By staff writer Alex Willen

I realized today, that Google Ads, in its relatively short existence, has already become wiser and more discerning than I may be ten years from now. I spent a year playing poker semiprofessionally, and I like to think that I took from that an ability to judge people quickly and accurately. Google Ads, however, has easily bested me in that area of expertise—allow me to explain with an example of sorts. It’s time for the first ever game of “Match The PIC Writer To Their Google Ads™” (titles were never my strong suit—sue me).

Here’s the list of contestants, in alphabetical order:

Simonne Cullen
Nathan DeGraaf
Nick Gaudio
David Nelson
Chris Phelan
Justin Rebello
Court Sullivan
E. Mike Tuckerson

Now match away and record your guesses!

1.

Your Guess:


2.
Your Guess:

3.

Your Guess:


4.

Your Guess:


5.

Your Guess:


6.
Your Guess:

7.
Your Guess:

8.

Your Guess:


Now go back and compare your guesses to the answers below!

The answers: 1 – Court, 2 – DeGraaf, 3 – Nelson, 4 – Cullen, 5 – Phelan, 6 – Gaudio, 7 – Tuckerson, 8 – Rebello

(Why is it that despite using everyone else’s last name, I feel compelled to refer to Court by his first? The world may never know.)


“Dammit, when I said I wanted to Google myself this is not what I meant!”

Even my mother can’t judge character like that. In 800 words it’s got DeGraaf in rehab, Gaudio hunting for cheating MILFs, and Rebello as a stalker—I give it five years before Google Ads is doing NSA background checks. After all, who needs racial profiling when it comes up with “Learn to fly in weeks!” and “Plutonium shipped to your home!”?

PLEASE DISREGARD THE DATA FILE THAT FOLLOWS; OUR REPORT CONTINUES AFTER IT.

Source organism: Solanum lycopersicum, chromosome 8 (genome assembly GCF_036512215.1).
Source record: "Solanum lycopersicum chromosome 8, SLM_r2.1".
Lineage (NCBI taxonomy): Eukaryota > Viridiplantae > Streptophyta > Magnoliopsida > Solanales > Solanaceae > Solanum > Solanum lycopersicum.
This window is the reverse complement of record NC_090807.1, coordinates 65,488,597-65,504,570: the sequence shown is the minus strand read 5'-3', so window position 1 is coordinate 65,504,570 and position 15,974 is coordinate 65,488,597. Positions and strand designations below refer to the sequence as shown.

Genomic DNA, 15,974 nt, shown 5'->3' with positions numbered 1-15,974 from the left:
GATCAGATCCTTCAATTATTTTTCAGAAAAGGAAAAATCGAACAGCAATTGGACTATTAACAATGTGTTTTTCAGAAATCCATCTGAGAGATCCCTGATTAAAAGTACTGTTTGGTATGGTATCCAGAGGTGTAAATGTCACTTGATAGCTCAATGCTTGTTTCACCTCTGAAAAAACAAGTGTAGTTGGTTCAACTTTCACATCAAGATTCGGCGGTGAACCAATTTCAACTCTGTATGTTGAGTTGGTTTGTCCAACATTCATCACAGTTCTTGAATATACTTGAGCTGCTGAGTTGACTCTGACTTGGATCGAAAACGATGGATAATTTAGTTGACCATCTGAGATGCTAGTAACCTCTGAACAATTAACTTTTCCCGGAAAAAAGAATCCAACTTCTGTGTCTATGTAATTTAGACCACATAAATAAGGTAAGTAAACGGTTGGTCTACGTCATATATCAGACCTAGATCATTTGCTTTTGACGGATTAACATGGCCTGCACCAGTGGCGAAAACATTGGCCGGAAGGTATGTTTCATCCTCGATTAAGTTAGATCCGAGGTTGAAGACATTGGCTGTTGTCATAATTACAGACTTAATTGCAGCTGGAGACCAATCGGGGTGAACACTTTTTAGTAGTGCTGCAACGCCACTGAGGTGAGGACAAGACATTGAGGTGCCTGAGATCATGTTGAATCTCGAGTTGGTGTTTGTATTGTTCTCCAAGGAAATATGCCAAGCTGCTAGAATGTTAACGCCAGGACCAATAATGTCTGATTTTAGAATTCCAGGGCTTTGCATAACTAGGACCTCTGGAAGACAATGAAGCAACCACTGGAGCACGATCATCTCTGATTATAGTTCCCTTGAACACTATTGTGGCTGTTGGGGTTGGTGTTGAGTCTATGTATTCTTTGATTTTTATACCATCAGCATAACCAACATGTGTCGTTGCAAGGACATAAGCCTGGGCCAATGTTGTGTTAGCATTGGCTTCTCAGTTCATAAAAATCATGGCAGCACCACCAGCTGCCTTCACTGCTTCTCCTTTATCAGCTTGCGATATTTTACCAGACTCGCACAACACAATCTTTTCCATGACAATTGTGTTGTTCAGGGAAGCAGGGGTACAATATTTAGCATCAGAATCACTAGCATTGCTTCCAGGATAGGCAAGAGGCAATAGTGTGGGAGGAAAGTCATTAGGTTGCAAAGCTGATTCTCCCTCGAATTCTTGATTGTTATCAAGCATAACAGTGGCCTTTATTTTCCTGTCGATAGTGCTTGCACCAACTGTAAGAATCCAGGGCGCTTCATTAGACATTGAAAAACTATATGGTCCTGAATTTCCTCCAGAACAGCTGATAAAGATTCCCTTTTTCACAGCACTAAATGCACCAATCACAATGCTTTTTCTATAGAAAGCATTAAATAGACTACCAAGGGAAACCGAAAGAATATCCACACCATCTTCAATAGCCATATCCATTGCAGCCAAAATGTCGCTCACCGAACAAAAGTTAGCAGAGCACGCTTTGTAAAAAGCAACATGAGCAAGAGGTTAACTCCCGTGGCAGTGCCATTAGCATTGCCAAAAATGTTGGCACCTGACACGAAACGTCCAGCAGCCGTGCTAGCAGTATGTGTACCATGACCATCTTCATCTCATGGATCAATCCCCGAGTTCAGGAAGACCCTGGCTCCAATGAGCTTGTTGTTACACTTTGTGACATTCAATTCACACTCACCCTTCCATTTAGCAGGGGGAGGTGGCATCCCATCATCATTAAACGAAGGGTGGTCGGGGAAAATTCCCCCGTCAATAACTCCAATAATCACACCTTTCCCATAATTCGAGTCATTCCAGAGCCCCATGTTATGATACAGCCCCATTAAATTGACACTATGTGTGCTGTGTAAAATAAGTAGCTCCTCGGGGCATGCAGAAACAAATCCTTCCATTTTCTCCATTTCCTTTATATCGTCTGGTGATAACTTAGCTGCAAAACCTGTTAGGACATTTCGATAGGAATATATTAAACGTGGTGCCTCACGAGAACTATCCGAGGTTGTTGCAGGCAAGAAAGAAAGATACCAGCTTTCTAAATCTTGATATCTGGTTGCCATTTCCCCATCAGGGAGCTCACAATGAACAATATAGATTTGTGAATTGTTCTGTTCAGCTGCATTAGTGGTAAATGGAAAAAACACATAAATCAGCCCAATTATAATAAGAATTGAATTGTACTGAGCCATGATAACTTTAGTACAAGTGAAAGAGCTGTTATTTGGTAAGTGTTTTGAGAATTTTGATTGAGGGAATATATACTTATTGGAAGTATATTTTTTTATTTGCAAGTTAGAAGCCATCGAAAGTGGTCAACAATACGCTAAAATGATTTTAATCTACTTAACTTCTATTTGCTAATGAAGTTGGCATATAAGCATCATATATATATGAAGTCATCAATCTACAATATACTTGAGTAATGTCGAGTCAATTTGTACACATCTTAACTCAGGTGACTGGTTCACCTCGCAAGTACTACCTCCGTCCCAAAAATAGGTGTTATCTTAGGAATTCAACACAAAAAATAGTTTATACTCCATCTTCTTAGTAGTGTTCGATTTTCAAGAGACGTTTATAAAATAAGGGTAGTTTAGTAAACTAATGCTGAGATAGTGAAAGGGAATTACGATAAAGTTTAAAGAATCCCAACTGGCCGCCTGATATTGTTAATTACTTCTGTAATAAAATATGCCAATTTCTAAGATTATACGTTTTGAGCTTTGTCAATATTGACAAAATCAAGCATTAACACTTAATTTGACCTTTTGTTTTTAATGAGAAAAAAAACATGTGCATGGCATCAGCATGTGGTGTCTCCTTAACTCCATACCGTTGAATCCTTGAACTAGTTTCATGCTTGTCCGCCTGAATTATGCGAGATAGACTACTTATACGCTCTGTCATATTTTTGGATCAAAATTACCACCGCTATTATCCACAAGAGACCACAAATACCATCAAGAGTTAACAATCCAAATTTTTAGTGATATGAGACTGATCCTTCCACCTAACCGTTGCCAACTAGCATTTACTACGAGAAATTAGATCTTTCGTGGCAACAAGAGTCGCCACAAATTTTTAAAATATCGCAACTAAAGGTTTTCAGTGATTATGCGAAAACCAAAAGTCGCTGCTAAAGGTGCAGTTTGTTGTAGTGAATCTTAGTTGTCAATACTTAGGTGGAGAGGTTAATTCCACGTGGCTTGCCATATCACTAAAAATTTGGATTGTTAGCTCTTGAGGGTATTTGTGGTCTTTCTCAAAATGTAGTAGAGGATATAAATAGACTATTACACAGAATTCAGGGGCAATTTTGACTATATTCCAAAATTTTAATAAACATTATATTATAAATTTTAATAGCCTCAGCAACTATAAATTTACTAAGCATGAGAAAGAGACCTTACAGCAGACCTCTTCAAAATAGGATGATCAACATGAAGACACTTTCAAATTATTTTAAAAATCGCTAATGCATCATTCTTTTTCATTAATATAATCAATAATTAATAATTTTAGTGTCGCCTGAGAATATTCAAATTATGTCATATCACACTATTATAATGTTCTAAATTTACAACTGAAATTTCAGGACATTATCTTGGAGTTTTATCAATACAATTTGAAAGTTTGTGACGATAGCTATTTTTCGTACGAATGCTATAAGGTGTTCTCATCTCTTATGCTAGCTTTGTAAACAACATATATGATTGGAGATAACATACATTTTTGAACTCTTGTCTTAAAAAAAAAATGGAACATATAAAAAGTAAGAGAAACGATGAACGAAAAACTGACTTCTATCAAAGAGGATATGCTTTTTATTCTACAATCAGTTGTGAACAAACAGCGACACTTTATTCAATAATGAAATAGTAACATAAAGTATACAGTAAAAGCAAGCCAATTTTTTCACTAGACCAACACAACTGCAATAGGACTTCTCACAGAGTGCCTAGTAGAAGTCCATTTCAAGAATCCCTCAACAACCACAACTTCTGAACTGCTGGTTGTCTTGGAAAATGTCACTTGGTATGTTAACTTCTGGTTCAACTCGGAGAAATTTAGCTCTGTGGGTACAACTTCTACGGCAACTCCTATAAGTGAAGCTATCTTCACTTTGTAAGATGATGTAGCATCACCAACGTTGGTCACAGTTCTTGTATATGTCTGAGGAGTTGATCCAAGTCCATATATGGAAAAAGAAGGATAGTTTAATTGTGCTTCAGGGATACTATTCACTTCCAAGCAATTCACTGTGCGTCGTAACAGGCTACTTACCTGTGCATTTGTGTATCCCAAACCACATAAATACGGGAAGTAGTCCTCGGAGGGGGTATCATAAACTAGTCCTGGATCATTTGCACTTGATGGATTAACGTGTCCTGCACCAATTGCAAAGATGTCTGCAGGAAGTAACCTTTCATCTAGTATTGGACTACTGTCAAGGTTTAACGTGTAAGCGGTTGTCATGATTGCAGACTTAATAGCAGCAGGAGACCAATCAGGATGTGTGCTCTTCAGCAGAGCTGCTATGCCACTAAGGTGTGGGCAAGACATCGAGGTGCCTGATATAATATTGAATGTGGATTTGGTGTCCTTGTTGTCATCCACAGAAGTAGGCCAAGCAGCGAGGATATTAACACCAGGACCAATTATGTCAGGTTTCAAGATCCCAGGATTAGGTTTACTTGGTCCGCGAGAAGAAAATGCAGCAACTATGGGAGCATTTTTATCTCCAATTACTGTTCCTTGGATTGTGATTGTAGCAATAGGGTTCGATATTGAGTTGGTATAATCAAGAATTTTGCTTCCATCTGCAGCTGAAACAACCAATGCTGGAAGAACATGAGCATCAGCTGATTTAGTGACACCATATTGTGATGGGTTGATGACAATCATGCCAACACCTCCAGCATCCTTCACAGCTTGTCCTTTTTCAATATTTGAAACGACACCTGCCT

In fact, from now on, instead of bringing girlfriends home to mom for approval (not that she’s yet approved of one, but I’m still trying), I’m going to make them put Google Ads on their Facebook profiles and see what it comes up with. “Genital wart treatments” and “Local, discrete abortion clinics” girls are out, and “Back pain? Breast reduction helps!” is in. Hell, if she’s cheating, and you’re attached enough to bother finding out who she’s with to inflict painful death upon him (or her, if you’re lucky), “Cheap, efficient private investigator” is just a click away.

Just think of the innumerable other uses. Set Google Ads to work on strippers and make sure “Liposuction” doesn’t come up. What about searching for schools or jobs? “Suicide hotline” should probably deter you, unless the job comes with decent medical benefits. That fifteen year old girl you’ve been stalking on MySpace? If “Child molester database” is the result, you won’t be getting any in exchange for candy tonight! Babysitters, restaurants, used cars, prostitutes, even potential roommates and new apartments are all fair game.

This makes me ponder two things: first, what will Google Ads say about me? I mean, sure it’s good so far, but if it doesn’t at least come up with “Small girl, HUGE horse!” I suppose I won’t be that impressed. Second, is it gathering data on humanity and its weaknesses so it can start the robot revolution? Think about it—it won’t be like in the movies with laser-toting cyborgs. DeGraaf’s going to get his beer, Gaudio his older, easy women, and Rebello a hot neighbor and a pair of binoculars. Once we’re all distracted, there will be no one to stand in its way.

Now, using this knowledge, perhaps I could single-handedly stop the revolution, Yoshimi-pink-robot style. Frankly, however, once Google Ads begins, it’ll be too powerful to stop, so I am left with only one thing to say. Mr. Ads, my kryptonite is large-breasted Swedish women trained only to serve sushi and beer and give oral sex. I welcome your revolution, and please make my death swift, painless, and mid-fellatio.


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